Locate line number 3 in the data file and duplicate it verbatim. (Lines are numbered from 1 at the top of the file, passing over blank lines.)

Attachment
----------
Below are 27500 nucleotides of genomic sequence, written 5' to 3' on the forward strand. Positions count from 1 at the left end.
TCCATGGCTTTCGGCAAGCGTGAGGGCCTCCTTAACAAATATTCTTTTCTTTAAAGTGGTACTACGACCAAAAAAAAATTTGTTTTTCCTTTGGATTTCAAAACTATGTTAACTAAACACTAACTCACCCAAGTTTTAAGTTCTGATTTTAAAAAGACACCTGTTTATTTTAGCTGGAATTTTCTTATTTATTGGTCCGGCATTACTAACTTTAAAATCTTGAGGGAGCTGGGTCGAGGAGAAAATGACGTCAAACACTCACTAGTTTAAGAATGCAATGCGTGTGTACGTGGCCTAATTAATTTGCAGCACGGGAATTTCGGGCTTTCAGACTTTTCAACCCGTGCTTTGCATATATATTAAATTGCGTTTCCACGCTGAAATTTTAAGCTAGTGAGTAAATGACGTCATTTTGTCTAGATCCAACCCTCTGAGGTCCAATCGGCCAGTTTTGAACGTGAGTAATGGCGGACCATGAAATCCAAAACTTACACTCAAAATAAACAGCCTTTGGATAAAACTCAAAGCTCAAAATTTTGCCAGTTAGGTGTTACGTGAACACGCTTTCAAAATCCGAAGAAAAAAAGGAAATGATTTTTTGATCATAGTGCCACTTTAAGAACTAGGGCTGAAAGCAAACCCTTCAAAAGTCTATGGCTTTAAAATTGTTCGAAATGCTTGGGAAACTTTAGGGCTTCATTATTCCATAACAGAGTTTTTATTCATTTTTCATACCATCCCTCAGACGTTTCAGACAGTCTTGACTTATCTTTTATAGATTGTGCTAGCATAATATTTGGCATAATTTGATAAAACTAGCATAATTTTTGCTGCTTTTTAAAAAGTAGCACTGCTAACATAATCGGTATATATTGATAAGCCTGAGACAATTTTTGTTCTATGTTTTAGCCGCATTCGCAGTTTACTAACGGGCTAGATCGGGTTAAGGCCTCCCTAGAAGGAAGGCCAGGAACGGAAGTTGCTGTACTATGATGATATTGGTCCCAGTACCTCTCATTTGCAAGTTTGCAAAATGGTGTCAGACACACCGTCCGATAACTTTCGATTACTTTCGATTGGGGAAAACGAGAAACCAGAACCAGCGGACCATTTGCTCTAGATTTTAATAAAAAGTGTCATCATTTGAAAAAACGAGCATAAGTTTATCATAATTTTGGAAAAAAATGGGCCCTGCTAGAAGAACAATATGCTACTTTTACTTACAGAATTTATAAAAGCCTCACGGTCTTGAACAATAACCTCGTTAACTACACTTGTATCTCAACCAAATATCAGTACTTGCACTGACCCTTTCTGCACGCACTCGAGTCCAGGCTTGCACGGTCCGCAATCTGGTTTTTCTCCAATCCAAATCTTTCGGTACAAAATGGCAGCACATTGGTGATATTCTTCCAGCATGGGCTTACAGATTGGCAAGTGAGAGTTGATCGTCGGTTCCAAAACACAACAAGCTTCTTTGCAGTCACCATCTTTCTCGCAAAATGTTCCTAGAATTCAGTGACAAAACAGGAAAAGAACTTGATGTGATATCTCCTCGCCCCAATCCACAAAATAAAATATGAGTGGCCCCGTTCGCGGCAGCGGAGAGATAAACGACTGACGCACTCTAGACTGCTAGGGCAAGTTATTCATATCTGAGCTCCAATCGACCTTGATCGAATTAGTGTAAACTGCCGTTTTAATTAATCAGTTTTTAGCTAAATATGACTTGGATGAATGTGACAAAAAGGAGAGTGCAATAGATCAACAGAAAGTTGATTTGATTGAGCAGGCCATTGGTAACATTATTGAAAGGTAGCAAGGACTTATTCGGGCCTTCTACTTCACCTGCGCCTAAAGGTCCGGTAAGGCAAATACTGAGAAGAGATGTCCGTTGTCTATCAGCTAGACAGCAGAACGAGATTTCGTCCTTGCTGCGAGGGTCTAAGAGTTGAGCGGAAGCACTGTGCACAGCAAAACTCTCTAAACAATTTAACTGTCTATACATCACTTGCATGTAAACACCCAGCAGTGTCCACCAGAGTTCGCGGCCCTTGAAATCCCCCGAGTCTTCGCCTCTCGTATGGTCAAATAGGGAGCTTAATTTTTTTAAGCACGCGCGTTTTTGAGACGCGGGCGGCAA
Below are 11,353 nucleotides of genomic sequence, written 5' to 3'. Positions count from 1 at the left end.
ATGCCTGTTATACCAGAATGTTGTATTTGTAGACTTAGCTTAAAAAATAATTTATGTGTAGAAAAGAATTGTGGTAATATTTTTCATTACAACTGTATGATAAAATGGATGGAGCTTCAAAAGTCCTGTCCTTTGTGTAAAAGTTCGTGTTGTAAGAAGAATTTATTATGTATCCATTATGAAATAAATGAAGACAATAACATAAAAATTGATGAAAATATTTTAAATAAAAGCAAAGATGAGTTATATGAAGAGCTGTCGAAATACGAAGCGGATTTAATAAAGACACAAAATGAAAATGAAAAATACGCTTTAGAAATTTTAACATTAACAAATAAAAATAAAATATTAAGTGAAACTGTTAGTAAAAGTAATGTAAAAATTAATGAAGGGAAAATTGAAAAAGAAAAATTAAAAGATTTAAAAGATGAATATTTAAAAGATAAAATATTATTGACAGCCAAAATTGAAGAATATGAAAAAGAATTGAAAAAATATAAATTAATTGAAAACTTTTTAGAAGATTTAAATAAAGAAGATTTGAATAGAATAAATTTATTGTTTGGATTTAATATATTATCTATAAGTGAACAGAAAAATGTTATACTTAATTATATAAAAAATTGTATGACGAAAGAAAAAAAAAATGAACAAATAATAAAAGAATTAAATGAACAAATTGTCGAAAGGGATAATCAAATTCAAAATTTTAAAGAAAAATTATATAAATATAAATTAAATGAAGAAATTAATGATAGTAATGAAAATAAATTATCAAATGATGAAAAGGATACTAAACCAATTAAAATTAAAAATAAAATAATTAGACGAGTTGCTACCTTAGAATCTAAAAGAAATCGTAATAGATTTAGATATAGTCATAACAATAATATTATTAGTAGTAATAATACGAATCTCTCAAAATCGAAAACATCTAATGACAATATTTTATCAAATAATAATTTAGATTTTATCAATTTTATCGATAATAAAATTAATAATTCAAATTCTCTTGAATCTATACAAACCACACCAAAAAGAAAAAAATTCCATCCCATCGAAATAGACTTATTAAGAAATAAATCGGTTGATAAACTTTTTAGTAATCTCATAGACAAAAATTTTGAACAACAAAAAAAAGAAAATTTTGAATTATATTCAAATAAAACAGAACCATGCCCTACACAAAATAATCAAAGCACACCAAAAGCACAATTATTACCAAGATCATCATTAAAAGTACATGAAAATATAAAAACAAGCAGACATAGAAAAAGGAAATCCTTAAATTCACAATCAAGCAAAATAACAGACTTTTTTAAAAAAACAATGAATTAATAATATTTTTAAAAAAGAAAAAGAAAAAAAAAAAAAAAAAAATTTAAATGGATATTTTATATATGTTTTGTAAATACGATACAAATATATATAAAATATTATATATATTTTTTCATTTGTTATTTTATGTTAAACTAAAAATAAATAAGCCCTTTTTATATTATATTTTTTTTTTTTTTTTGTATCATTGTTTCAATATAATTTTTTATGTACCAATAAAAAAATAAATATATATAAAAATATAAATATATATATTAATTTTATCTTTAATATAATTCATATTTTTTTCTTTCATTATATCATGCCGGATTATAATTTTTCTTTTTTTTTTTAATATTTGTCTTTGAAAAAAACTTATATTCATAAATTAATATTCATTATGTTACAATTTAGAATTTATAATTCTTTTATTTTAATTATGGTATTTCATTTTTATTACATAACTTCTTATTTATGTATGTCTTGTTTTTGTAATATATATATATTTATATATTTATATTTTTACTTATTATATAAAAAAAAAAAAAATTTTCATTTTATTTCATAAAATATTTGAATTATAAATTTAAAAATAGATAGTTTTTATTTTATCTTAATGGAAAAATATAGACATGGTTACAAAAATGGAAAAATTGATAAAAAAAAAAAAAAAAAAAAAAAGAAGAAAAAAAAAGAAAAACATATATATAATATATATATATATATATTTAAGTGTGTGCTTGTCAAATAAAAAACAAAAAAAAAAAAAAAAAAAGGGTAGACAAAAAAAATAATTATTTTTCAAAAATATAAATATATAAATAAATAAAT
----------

Below are 11,353 nucleotides of genomic sequence, written 5' to 3'. Positions count from 1 at the left end.